A Veterinarian's Testimonial of Emu Oil
I started applying the benefits of emu oil to
veterinary medicine approximately one year ago. An emu breeder informed me
of the human application, i.e., moisturizer, anti-inflamatory and transport
carrier for medicine. Considering these human applications it seemed
reasonable to apply those benefits to the animal population.
Originally I considered the human application for
anti-inflammatory properties and transport media and felt there would be
applications to management of horse wounds, especially lower leg wounds.
Although anectodal, when used in combination with other drugs. I found
accelerated wound healing and decreased tendency toward production of proud
flesh. Depending on the type of wound, I often combined emu oil with DMSO or
dexamethsasone, or gentamicin for use in the management of wounds.
On distal leg wounds where there is decreased muscle,
therefore decreased circulation and increased tendency for production of
proud flesh, I found that when emu oil was combined with dexamethasone and
an antibiotic, usually gentocin, the animal was much less likely to develop
Management of non-suturable wounds with twice daily application of emu
oil and bandage changes markedly reduced this same phenomenon.
Epithialization of these wounds treated with emu oil preparation was faster
and less scarring was noted. Likewise dehiscence of sutured wounds was less
in emu oil treated equine patients.
Although I have not yet used emu oil in lame or
arthritic horses, I am interested in combining the oil with NSAID
(non-steroidal anti-inflammatory drugs) to control stiffness and pain in
those affected joints. Based on claims of anti-inflammatory actions and
transport carrier claims it seems logical to apply these uses to this area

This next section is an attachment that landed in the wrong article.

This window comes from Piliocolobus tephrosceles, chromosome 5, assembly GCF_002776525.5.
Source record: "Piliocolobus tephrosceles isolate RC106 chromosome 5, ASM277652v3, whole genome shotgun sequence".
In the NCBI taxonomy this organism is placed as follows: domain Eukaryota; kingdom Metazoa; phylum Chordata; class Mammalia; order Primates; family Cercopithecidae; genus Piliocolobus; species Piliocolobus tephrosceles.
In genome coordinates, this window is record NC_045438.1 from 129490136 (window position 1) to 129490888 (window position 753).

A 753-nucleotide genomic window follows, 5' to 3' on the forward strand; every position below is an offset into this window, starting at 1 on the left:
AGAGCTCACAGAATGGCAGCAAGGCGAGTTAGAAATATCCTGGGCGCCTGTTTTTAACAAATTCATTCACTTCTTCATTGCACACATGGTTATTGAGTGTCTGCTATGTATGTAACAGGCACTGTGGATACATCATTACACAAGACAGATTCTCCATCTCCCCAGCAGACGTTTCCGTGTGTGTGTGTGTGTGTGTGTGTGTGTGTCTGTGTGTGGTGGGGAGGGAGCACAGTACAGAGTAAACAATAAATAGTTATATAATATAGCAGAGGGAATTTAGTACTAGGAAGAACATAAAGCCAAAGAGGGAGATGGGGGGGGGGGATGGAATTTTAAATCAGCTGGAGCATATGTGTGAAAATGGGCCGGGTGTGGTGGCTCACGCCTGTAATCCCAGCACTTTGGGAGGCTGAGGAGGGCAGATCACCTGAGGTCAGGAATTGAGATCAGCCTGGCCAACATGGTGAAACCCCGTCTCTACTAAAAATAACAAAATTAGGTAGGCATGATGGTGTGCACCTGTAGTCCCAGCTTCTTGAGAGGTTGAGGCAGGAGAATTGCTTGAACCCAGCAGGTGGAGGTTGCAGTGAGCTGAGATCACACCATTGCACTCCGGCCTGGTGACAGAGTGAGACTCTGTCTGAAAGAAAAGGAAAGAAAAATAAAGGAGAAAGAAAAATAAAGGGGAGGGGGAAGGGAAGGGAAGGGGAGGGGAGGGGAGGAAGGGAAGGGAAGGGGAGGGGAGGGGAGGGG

of equine medicine.
I have combined preparations using emu oil in bovine
medicine also. A freguent winter lesion seen in dairy cattle is frosted teat
ends. The teat end freezes and skin around the teat sloughs. The emu oil has
accelerated healing in these lesions and made it possible to continue
milking in cow through the healing process. In this type of lesion emu oil
is used alone for reasons of milk residues. This is an area where even
bacteriostatic claims apply as well as those previously mentioned.
Similarly, in bovine practice ringworm lesions in
calves is seen commonly. When the oil was combined with fulvacin, an
anti-fungal medication, these lesions resolved and at a faster rate than
when using other conventional techniques., i.e. bleach, iodine preparations,
Even in small animal practice I have found application
for emu oil in wound management. One important area in which I have found
application is cast sore lesions. When the cast area is worn by a small
animal the cast often gets wet or causes pressure on bony prominent areas.
Dermatitis or cast sores develop. When the cast is removed there are wounds
which have to be managed. Emu oil combinations have accelerated the healing
These oil applications used in my mixed animal
veterinary practice are anectodal. However, I frequently photograph lesions
to determine the progress of healing, especially in wounds which will
require long term care. I have slides (photos) for many emu oil treated
patients. I have been satisfied with the efffects the oil provides and I
will continue to use its preparations in my practice as well as to look for
new applications of emu oil benefits.
Matthew S. Zimmer, DVM
2520 West U.S. Hwy. 20
Angola, In. 46703